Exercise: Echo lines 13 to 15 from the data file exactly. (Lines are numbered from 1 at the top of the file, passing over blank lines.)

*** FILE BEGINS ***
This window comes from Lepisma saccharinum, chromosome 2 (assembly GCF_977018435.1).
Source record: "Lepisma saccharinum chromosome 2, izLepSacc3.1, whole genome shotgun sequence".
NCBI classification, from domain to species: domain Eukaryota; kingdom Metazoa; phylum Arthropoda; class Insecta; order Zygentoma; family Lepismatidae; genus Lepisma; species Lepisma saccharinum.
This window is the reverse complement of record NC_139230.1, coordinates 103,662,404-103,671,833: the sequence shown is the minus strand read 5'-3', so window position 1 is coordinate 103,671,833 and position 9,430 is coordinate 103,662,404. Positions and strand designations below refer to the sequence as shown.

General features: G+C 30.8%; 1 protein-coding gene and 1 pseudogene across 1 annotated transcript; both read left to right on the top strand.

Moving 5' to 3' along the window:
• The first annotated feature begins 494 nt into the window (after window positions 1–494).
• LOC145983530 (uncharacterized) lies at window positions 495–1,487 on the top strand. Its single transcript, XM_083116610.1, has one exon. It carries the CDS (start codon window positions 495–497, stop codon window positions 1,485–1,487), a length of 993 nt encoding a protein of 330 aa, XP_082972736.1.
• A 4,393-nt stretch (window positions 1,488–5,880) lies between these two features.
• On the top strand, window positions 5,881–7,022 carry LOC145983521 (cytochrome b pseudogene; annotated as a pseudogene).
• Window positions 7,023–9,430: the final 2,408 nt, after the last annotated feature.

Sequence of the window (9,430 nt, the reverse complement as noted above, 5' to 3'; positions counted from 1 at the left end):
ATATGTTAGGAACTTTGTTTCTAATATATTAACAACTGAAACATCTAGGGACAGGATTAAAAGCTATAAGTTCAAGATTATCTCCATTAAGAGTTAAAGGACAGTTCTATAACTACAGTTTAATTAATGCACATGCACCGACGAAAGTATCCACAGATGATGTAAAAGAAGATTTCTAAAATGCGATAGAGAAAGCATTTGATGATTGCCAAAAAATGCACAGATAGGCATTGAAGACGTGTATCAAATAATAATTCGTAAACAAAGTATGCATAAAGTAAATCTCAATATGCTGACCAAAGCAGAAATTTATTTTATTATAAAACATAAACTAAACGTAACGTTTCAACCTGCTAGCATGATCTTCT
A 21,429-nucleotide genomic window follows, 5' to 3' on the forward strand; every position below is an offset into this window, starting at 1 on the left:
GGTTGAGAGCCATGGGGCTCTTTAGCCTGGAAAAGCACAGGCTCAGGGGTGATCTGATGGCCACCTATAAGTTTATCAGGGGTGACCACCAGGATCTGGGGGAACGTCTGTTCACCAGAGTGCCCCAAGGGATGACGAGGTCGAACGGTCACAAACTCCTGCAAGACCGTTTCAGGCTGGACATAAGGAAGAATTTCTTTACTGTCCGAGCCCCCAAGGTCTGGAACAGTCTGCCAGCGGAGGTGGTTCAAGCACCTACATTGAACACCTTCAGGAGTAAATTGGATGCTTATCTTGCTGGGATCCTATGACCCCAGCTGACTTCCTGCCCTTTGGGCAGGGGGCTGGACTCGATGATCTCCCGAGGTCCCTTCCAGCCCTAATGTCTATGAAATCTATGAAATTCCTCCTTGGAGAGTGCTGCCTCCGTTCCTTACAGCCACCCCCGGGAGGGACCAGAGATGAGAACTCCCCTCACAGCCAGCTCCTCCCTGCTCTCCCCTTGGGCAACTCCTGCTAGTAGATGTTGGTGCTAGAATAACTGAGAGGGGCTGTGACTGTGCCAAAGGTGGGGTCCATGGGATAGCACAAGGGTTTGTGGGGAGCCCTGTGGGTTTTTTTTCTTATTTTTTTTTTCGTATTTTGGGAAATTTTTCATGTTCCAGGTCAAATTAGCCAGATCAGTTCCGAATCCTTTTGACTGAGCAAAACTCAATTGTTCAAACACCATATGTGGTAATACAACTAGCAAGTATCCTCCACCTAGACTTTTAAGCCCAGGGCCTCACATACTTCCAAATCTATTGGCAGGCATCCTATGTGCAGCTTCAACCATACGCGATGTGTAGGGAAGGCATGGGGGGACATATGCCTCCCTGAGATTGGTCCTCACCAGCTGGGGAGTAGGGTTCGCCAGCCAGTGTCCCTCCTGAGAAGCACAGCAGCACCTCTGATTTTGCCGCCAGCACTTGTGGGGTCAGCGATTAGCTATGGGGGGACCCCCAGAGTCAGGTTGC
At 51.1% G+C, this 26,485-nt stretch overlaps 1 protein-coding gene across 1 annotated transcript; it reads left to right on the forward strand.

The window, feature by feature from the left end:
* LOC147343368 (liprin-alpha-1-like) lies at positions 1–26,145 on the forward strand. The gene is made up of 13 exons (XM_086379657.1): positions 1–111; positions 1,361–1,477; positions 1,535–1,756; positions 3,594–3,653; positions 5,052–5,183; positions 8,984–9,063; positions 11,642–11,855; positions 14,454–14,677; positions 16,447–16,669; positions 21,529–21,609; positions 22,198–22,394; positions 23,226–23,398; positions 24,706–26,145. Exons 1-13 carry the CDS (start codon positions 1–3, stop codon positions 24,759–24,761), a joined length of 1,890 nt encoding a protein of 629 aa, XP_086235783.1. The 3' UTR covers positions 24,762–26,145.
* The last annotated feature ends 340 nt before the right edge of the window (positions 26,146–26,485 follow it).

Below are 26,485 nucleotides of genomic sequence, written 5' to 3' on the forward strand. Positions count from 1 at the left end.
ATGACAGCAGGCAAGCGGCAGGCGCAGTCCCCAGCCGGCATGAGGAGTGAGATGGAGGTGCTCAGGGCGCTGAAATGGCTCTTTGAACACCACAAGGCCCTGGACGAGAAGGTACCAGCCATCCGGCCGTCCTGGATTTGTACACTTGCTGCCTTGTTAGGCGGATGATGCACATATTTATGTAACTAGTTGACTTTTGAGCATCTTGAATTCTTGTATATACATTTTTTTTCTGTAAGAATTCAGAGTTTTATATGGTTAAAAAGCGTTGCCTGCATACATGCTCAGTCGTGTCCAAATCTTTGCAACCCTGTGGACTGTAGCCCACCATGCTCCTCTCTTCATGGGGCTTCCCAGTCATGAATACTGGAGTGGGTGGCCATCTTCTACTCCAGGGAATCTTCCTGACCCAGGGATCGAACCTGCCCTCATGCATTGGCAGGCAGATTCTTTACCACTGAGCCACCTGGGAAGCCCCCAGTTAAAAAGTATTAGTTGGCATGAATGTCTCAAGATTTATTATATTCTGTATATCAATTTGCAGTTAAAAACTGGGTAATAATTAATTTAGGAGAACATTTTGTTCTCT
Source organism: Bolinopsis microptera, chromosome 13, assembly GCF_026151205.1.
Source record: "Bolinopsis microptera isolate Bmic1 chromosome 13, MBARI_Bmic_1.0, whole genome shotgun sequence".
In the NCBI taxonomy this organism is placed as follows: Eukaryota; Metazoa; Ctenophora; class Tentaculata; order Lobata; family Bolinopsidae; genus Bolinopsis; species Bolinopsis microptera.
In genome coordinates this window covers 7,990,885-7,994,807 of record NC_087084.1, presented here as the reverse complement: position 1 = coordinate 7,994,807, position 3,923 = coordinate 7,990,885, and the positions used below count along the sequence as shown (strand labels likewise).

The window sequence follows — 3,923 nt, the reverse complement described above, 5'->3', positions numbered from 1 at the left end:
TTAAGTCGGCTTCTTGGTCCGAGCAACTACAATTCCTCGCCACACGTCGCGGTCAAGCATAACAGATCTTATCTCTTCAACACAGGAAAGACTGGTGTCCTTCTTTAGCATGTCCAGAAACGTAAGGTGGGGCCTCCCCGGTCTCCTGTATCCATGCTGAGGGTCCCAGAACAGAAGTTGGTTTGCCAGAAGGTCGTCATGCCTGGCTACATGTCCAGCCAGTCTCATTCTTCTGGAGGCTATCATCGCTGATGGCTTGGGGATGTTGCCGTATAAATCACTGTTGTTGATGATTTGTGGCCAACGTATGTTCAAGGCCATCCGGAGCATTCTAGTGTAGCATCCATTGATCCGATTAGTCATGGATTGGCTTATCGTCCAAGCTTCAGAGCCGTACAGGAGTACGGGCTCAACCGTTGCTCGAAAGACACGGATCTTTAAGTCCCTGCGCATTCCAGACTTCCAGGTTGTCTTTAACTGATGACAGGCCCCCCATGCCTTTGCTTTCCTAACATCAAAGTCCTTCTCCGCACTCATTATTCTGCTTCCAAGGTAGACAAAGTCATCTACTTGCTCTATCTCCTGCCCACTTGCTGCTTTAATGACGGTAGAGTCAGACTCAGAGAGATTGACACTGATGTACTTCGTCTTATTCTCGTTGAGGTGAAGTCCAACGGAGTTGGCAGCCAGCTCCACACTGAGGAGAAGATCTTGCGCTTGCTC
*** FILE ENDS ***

ATATGTTAGGAACTTTGTTTCTAATATATTAACAACTGAAACATCTAGGGACAGGATTAAAAGCTATAAGTTCAAGATTATCTCCATTAAGAGTTAAAGGACAGTTCTATAACTACAGTTTAATTAATGCACATGCACCGACGAAAGTATCCACAGATGATGTAAAAGAAGATTTCTAAAATGCGATAGAGAAAGCATTTGATGATTGCCAAAAAATGCACAGATAGGCATTGAAGACGTGTATCAAATAATAATTCGTAAACAAAGTATGCATAAAGTAAATCTCAATATGCTGACCAAAGCAGAAATTTATTTTATTATAAAACATAAACTAAACGTAACGTTTCAACCTGCTAGCATGATCTTCT
A 21,429-nucleotide genomic window follows, 5' to 3' on the forward strand; every position below is an offset into this window, starting at 1 on the left:
GGTTGAGAGCCATGGGGCTCTTTAGCCTGGAAAAGCACAGGCTCAGGGGTGATCTGATGGCCACCTATAAGTTTATCAGGGGTGACCACCAGGATCTGGGGGAACGTCTGTTCACCAGAGTGCCCCAAGGGATGACGAGGTCGAACGGTCACAAACTCCTGCAAGACCGTTTCAGGCTGGACATAAGGAAGAATTTCTTTACTGTCCGAGCCCCCAAGGTCTGGAACAGTCTGCCAGCGGAGGTGGTTCAAGCACCTACATTGAACACCTTCAGGAGTAAATTGGATGCTTATCTTGCTGGGATCCTATGACCCCAGCTGACTTCCTGCCCTTTGGGCAGGGGGCTGGACTCGATGATCTCCCGAGGTCCCTTCCAGCCCTAATGTCTATGAAATCTATGAAATTCCTCCTTGGAGAGTGCTGCCTCCGTTCCTTACAGCCACCCCCGGGAGGGACCAGAGATGAGAACTCCCCTCACAGCCAGCTCCTCCCTGCTCTCCCCTTGGGCAACTCCTGCTAGTAGATGTTGGTGCTAGAATAACTGAGAGGGGCTGTGACTGTGCCAAAGGTGGGGTCCATGGGATAGCACAAGGGTTTGTGGGGAGCCCTGTGGGTTTTTTTTCTTATTTTTTTTTTCGTATTTTGGGAAATTTTTCATGTTCCAGGTCAAATTAGCCAGATCAGTTCCGAATCCTTTTGACTGAGCAAAACTCAATTGTTCAAACACCATATGTGGTAATACAACTAGCAAGTATCCTCCACCTAGACTTTTAAGCCCAGGGCCTCACATACTTCCAAATCTATTGGCAGGCATCCTATGTGCAGCTTCAACCATACGCGATGTGTAGGGAAGGCATGGGGGGACATATGCCTCCCTGAGATTGGTCCTCACCAGCTGGGGAGTAGGGTTCGCCAGCCAGTGTCCCTCCTGAGAAGCACAGCAGCACCTCTGATTTTGCCGCCAGCACTTGTGGGGTCAGCGATTAGCTATGGGGGGACCCCCAGAGTCAGGTTGC